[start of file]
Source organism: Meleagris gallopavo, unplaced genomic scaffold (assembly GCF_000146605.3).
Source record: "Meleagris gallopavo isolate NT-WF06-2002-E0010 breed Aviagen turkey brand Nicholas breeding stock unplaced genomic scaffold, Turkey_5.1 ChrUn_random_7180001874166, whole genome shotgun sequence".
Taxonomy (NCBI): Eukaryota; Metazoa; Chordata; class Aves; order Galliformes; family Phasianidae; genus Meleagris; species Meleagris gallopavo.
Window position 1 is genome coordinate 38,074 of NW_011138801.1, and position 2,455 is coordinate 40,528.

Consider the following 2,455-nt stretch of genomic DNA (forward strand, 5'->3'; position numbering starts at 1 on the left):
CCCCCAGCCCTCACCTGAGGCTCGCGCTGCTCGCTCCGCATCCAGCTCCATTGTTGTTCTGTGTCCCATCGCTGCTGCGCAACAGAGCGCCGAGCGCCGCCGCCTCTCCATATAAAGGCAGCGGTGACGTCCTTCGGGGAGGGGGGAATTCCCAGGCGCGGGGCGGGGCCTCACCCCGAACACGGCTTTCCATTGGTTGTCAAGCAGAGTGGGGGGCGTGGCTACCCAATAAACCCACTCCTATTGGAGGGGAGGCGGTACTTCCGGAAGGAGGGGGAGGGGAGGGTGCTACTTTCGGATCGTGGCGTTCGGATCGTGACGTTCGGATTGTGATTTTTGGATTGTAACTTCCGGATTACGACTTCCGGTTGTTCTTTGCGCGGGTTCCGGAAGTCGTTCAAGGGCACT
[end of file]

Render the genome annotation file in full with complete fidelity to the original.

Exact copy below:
Source organism: Meleagris gallopavo, unplaced genomic scaffold (assembly GCF_000146605.3).
Source record: "Meleagris gallopavo isolate NT-WF06-2002-E0010 breed Aviagen turkey brand Nicholas breeding stock unplaced genomic scaffold, Turkey_5.1 ChrUn_random_7180001874166, whole genome shotgun sequence".
Taxonomy (NCBI): Eukaryota; Metazoa; Chordata; class Aves; order Galliformes; family Phasianidae; genus Meleagris; species Meleagris gallopavo.
Window position 1 is genome coordinate 38,074 of NW_011138801.1, and position 2,455 is coordinate 40,528.

Consider the following 2,455-nt stretch of genomic DNA (forward strand, 5'->3'; position numbering starts at 1 on the left):
CCCCCAGCCCTCACCTGAGGCTCGCGCTGCTCGCTCCGCATCCAGCTCCATTGTTGTTCTGTGTCCCATCGCTGCTGCGCAACAGAGCGCCGAGCGCCGCCGCCTCTCCATATAAAGGCAGCGGTGACGTCCTTCGGGGAGGGGGGAATTCCCAGGCGCGGGGCGGGGCCTCACCCCGAACACGGCTTTCCATTGGTTGTCAAGCAGAGTGGGGGGCGTGGCTACCCAATAAACCCACTCCTATTGGAGGGGAGGCGGTACTTCCGGAAGGAGGGGGAGGGGAGGGTGCTACTTTCGGATCGTGGCGTTCGGATCGTGACGTTCGGATTGTGATTTTTGGATTGTAACTTCCGGATTACGACTTCCGGTTGTTCTTTGCGCGGGTTCCGGAAGTCGTTCAAGGGCACT